In college, I avoided the “bro zone” of the gym like it was a frat house after a rager. I was intimidated by the grunting, the weird machines, and the almost entirely male population outside of the cardio section and free weights. I didn’t want anything to do with their protein shakes and bro tanks. Instead, I used the cardio machines and would do the same one to two exercises with 8-pound weights every time I went to the gym.

But I really wanted to lift.

A taste of CrossFit was all it took to get me addicted to lifting heavy. After a couple of months, I was lifting more weight than I thought possible. Five years later, I regularly squat more than I weigh, and 25-pound dumbbells are my go-to. Today, I feel at home under the bar.

While there are great weight loss and calorie-blasting benefits of lifting heavy, it’s not why I do it. Weightlifting makes me care more about the weight on the bar than on my body. I work hard at the gym to push my body and mind. It’s about what my body is capable of, not what it looks like.

Lifting heavy, for example using a weight that you can only do 1 to 6 reps with, has made me battle the voice in my head — it’s far more crushing than any weight could ever be. With heavy plates on the bar, there isn’t room for self-doubt or negative thoughts. It takes all of my focus to step up, to stay in control, and to crush the lift.

Weightlifting makes me feel powerful. Confident. My lifting shoes are my “power heels.” When I hit a big lift, I’m unstoppable. I’m capable of moving the weight and handling the other challenges in my life. I walk down the street knowing the physical and mental strength inside of me.

The lessons I have learned in the gym bleed out into the rest of my life. They have made me a faster runner, a more independent person, and a confident woman. Before you get to the heavy lifting, here are a few reasons why you should take this on.

It’s not just me. Training with heavy weights is shown to improve your self-confidence. Weight training can also reduce anxiety, ease depression, and increase happiness. While it might be hard at times to get motivated to hit the gym, the benefits outlast the initial struggle.

Get going and get happy.

Heavy weights increase the power and strength of your muscles without significantly adding bulk or size, especially for women. This means that everyday physical tasks get easier, and consistent training will increase the amount of weight you can lift. You’ll look stronger, too. Strength training with heavy weights enhances your muscle mass and definition.

Hello Michelle Obama arms and Beyoncé abs!

Everyone knows that exercise helps you to burn more calories, but according to Mayo Clinic, a regular strength training program can also help you burn more calories when you’re not in the gym. You get an “after burn,” where your body continues to use more calories in the hours following a workout. In addition to that, strength training builds muscle. That larger muscle mass increases the calories you burn daily without exercise.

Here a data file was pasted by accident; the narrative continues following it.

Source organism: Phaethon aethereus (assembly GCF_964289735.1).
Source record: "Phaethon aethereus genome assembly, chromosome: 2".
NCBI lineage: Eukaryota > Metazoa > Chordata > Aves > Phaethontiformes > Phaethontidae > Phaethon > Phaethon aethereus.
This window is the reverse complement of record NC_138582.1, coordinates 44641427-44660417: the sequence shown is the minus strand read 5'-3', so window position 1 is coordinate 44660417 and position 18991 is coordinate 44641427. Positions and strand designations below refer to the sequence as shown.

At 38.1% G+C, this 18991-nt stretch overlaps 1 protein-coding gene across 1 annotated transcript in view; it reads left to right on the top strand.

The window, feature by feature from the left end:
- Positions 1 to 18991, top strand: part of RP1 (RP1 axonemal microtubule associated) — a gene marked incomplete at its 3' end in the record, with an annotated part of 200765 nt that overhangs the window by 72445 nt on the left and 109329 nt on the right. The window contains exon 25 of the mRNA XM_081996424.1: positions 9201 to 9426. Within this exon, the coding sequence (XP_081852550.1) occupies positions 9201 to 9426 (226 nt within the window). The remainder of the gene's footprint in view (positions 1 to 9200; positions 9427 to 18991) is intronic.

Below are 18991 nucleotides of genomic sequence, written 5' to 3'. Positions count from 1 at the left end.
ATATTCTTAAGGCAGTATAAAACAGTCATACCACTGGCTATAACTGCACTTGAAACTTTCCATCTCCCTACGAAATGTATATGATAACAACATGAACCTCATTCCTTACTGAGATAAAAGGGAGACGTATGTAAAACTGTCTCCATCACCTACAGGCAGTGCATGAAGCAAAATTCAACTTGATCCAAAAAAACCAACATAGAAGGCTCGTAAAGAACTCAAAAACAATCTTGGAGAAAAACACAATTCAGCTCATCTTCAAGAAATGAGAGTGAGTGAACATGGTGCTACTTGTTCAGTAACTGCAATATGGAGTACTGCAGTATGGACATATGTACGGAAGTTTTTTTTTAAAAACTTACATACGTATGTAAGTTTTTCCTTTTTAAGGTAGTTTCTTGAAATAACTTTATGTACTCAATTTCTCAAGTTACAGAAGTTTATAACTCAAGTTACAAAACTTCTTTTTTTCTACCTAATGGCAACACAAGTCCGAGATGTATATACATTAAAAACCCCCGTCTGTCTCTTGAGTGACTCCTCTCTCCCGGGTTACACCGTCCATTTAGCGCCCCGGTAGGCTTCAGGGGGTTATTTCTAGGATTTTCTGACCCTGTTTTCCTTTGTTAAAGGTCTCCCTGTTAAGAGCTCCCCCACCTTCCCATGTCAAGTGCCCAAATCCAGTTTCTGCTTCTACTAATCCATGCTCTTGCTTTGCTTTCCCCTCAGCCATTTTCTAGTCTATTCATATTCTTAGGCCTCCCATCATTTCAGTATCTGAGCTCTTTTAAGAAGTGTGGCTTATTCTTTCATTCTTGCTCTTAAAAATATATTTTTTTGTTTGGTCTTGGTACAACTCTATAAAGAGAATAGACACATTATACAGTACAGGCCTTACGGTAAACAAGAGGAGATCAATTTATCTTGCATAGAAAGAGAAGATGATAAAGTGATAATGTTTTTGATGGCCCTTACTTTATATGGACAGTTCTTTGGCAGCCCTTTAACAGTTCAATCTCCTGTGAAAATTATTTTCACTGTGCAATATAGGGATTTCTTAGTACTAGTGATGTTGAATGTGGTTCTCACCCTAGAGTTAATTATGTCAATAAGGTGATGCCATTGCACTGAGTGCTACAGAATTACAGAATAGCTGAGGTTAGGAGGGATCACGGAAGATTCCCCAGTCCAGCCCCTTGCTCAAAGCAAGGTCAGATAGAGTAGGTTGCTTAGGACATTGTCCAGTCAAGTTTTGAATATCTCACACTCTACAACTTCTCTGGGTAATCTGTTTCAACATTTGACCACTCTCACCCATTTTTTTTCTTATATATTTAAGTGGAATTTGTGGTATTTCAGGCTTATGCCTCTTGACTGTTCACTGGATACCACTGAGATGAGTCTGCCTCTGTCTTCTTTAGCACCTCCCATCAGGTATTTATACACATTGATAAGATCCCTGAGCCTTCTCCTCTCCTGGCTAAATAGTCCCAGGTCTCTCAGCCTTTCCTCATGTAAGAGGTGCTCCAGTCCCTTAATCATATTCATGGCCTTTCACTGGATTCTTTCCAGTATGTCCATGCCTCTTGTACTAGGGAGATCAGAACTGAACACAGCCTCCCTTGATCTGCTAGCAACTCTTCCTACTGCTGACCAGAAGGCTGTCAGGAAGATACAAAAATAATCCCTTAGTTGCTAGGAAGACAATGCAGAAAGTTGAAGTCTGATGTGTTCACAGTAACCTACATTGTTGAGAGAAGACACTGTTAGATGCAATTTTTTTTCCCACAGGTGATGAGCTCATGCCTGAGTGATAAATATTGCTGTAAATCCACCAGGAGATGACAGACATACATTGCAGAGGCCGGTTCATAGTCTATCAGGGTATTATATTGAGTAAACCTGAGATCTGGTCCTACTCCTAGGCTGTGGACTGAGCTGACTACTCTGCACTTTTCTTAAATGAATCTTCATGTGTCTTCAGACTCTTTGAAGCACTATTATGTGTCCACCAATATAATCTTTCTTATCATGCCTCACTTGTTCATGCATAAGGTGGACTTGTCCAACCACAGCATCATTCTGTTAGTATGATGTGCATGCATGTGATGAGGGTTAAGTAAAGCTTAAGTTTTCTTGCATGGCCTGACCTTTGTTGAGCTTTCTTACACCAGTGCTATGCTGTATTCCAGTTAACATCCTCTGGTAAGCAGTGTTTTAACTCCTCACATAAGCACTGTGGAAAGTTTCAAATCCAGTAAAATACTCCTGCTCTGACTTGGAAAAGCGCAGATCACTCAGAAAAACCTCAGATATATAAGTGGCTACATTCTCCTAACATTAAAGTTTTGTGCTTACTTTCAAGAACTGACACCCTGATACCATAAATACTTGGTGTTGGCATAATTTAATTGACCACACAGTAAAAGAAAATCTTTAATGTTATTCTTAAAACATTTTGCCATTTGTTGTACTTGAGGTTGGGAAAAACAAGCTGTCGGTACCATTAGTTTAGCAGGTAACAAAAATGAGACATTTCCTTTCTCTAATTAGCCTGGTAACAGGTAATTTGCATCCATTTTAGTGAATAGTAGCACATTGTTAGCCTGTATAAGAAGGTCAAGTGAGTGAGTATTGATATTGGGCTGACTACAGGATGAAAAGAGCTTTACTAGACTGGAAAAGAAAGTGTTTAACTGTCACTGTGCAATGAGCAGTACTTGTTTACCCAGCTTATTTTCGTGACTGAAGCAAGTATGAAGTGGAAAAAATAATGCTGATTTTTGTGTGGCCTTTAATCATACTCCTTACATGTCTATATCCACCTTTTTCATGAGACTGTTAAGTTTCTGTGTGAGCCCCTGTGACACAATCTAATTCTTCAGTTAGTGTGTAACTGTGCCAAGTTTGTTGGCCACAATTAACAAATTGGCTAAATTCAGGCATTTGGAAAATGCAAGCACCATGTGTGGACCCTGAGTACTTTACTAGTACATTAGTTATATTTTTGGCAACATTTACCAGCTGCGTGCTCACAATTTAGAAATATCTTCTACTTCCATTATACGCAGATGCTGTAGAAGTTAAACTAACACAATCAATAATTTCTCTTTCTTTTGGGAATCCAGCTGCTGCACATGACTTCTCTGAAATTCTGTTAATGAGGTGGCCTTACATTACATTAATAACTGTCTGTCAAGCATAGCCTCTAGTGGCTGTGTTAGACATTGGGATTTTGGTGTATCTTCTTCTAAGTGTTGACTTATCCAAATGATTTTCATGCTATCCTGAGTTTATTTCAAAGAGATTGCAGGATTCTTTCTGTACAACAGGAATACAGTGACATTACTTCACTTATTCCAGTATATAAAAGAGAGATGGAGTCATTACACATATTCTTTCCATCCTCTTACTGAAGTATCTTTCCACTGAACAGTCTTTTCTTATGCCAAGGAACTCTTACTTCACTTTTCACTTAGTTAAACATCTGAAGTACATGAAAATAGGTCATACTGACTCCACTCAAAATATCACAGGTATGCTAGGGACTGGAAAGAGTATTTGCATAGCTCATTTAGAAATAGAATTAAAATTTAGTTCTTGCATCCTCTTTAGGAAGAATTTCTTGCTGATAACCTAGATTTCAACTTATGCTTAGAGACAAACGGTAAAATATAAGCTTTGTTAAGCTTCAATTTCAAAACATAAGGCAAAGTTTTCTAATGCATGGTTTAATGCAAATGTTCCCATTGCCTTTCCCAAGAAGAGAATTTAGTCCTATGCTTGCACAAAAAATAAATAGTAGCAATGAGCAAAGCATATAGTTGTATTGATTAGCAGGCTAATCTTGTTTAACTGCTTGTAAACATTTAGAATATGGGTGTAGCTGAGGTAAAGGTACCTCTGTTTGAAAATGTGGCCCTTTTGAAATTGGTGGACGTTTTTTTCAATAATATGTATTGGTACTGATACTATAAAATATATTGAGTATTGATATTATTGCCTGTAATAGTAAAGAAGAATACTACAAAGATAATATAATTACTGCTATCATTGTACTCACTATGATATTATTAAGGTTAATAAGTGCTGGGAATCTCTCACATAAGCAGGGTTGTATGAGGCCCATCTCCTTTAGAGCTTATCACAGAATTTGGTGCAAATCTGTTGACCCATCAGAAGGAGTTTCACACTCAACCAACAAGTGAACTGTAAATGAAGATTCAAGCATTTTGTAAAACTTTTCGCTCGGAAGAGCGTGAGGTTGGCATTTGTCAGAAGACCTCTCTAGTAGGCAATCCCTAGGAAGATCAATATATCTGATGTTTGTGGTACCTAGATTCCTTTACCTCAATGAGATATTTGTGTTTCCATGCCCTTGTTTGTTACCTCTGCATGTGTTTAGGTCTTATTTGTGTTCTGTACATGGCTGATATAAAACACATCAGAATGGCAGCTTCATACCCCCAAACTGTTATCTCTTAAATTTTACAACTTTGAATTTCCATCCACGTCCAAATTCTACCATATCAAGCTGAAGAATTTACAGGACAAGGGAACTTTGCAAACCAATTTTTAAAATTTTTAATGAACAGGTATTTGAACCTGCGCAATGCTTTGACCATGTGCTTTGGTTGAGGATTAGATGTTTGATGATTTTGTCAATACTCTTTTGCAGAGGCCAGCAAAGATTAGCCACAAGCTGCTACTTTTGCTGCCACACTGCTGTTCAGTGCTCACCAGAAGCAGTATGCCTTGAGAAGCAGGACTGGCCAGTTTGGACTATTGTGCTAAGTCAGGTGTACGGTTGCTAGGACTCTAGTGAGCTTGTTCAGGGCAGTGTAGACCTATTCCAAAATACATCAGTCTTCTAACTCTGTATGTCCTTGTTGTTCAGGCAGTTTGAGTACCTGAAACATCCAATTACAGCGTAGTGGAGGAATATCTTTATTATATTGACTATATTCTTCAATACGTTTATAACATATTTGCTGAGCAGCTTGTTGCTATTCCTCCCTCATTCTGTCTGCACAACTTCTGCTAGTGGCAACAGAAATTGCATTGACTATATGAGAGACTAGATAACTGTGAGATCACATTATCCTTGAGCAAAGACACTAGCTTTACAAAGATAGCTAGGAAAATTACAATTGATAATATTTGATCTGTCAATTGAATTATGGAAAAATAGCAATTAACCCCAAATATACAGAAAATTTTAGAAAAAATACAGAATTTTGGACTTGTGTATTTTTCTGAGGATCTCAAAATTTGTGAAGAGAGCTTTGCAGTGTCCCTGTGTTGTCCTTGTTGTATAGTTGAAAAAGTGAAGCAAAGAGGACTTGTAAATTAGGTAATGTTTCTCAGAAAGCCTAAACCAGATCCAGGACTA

Just like a double chocolate chip brownie, heavy strength training gives you a double reward when burning calories.

Heavy weights develop more than just muscle. Lifting heavy increases the production of many hormones, including the hormone IGF-1, which helps to stimulate connections in the brain and enhance cognitive function. In a recent study, leg strength was positively linked with stronger minds that are less susceptible to the negative effects of aging.

Simply stated: Strength training can improve your ability to learn and think as you age.

Resistance training using body weight and with free weights, strengthens more than just your muscles. It also strengthens your bones and connective tissues. This added strength and stability will help you ward off injuries and keep a strong body. It can also help reduce symptoms of many conditions like back pain, arthritis, fibromyalgia, and chronic pain.

In this case, the game reduces the pain­ — the game of strength training, that is.

It seems counterintuitive, but strength training has been shown to improve endurance, speed, and running economy (the amount of energy and effort it takes to do something like run a five-minute mile). A recent study showed that lifting heavier weights improves economy more than lighter weights. That extra weight on the bar will pay off during your next run or spin class.

So don’t lighten on the weights. The heavier the better.

Inactive adults can lose 3 to 8 percent of muscle mass per decade. You might lament the loss of your rock-hard arms or killer abs, but even worse, muscle weakness is linked with an increased likelihood of death in men. Heavy resistance training can help fight, and reverse, the loss of muscle mass. It can also strengthen bones and help prevent osteoporosis, especially in postmenopausal women.

The old saying, “Use it, don’t lose it” seems appropriate for your muscles.

Learn how to get started with the weightlifting guide for beginners. Or, get stronger at any of your lifts with the Smolov program, a 13-week long guide to improving your squats of all types, and gain strength. All it takes is one lift to get started!
Follow these tips to stay safe in the gym:


  • Be sure to check with your doctor before beginning a heavy lifting program, especially if you have high blood pressure or any vessel disease.
  • It’s very important to use proper form anytime you are lifting, but it’s even more important when you are lifting heavy.
  • Meet with a trainer if you have never lifted, or if you have never lifted heavy weight, to get started. Ask them what weight you should start at to stay safe.
  • Pay close attention to your body and adjust lifting as needed to avoid injury.
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